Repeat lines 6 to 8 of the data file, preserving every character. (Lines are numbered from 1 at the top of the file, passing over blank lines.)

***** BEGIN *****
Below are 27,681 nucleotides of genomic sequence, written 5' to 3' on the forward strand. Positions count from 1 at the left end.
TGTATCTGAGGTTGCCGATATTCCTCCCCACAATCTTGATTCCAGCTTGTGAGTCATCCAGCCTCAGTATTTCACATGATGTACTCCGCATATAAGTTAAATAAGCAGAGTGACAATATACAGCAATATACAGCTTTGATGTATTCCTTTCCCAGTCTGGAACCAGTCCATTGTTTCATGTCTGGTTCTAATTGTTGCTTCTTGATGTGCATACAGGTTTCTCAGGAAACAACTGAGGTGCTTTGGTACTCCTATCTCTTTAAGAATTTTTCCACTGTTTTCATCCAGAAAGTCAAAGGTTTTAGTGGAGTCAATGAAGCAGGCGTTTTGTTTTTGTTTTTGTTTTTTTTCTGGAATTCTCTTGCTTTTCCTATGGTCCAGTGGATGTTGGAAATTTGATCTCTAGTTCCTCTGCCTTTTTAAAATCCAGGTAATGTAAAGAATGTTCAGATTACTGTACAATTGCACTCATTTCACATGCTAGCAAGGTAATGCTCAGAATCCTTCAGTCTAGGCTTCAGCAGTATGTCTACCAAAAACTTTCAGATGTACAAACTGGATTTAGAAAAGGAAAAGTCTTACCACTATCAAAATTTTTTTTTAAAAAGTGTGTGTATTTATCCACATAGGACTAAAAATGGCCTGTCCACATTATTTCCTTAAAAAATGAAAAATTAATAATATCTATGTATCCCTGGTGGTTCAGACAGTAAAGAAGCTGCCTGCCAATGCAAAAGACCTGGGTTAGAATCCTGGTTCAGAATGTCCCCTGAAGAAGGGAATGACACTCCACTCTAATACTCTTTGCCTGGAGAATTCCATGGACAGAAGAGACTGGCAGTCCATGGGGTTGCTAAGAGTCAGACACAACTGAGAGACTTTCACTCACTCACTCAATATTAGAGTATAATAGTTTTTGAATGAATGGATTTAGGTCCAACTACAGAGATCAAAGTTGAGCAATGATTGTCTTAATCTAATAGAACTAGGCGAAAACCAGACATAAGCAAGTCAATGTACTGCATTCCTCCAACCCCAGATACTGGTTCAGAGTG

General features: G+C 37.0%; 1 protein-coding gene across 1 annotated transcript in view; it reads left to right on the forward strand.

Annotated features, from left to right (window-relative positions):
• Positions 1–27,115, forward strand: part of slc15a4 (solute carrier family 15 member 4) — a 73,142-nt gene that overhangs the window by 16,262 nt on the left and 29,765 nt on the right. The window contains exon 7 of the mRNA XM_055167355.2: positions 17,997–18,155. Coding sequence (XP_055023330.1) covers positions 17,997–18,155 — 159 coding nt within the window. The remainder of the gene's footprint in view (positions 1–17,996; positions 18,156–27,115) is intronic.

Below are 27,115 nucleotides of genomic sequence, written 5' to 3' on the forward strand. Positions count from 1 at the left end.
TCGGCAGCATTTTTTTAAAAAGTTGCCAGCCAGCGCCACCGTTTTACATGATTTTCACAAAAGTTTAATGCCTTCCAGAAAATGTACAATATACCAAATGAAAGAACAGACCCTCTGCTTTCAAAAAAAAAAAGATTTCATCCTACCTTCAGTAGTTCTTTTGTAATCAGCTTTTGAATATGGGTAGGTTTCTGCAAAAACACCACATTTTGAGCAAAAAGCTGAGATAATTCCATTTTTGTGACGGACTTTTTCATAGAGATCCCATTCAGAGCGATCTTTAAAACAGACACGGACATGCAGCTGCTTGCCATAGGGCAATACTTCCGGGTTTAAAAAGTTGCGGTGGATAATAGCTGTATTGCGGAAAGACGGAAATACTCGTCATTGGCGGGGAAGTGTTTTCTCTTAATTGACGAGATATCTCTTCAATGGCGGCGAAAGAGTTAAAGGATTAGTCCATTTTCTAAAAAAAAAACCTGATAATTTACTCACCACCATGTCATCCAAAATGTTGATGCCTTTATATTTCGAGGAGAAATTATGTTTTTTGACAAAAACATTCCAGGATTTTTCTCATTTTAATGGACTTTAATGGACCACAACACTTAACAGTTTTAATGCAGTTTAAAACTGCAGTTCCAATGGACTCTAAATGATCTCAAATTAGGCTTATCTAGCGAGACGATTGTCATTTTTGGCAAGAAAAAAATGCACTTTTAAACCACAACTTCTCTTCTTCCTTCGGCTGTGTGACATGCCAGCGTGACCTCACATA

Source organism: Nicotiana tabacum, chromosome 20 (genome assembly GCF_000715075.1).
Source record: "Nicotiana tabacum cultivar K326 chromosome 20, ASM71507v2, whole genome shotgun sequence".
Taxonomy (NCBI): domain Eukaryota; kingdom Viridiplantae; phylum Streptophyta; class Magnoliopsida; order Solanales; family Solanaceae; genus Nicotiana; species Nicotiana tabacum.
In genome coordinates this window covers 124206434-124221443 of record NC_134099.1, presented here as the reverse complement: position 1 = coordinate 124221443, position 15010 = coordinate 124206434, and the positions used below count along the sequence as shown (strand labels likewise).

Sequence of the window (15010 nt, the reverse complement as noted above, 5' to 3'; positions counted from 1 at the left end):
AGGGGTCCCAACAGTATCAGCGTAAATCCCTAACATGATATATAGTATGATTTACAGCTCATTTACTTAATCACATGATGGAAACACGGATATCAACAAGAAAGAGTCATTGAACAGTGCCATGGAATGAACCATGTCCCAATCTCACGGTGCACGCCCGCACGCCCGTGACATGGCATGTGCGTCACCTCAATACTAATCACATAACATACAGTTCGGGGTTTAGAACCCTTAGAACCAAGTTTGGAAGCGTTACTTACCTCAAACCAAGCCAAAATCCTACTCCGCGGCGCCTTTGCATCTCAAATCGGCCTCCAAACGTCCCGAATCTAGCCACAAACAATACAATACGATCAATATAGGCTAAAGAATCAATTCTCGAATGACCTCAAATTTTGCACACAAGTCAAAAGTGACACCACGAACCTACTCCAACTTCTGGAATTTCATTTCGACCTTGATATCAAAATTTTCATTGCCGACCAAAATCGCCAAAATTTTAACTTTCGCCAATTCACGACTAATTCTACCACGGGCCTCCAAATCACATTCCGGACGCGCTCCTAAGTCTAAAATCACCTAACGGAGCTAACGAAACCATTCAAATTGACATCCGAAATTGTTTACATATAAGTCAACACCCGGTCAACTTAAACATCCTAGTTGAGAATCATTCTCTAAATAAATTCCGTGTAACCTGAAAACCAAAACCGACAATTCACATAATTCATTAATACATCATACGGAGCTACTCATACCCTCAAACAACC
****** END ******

Below are 27,115 nucleotides of genomic sequence, written 5' to 3' on the forward strand. Positions count from 1 at the left end.
TCGGCAGCATTTTTTTAAAAAGTTGCCAGCCAGCGCCACCGTTTTACATGATTTTCACAAAAGTTTAATGCCTTCCAGAAAATGTACAATATACCAAATGAAAGAACAGACCCTCTGCTTTCAAAAAAAAAAAGATTTCATCCTACCTTCAGTAGTTCTTTTGTAATCAGCTTTTGAATATGGGTAGGTTTCTGCAAAAACACCACATTTTGAGCAAAAAGCTGAGATAATTCCATTTTTGTGACGGACTTTTTCATAGAGATCCCATTCAGAGCGATCTTTAAAACAGACACGGACATGCAGCTGCTTGCCATAGGGCAATACTTCCGGGTTTAAAAAGTTGCGGTGGATAATAGCTGTATTGCGGAAAGACGGAAATACTCGTCATTGGCGGGGAAGTGTTTTCTCTTAATTGACGAGATATCTCTTCAATGGCGGCGAAAGAGTTAAAGGATTAGTCCATTTTCTAAAAAAAAAACCTGATAATTTACTCACCACCATGTCATCCAAAATGTTGATGCCTTTATATTTCGAGGAGAAATTATGTTTTTTGACAAAAACATTCCAGGATTTTTCTCATTTTAATGGACTTTAATGGACCACAACACTTAACAGTTTTAATGCAGTTTAAAACTGCAGTTCCAATGGACTCTAAATGATCTCAAATTAGGCTTATCTAGCGAGACGATTGTCATTTTTGGCAAGAAAAAAATGCACTTTTAAACCACAACTTCTCTTCTTCCTTCGGCTGTGTGACATGCCAGCGTGACCTCACATA

Source organism: Nicotiana tabacum, chromosome 20 (genome assembly GCF_000715075.1).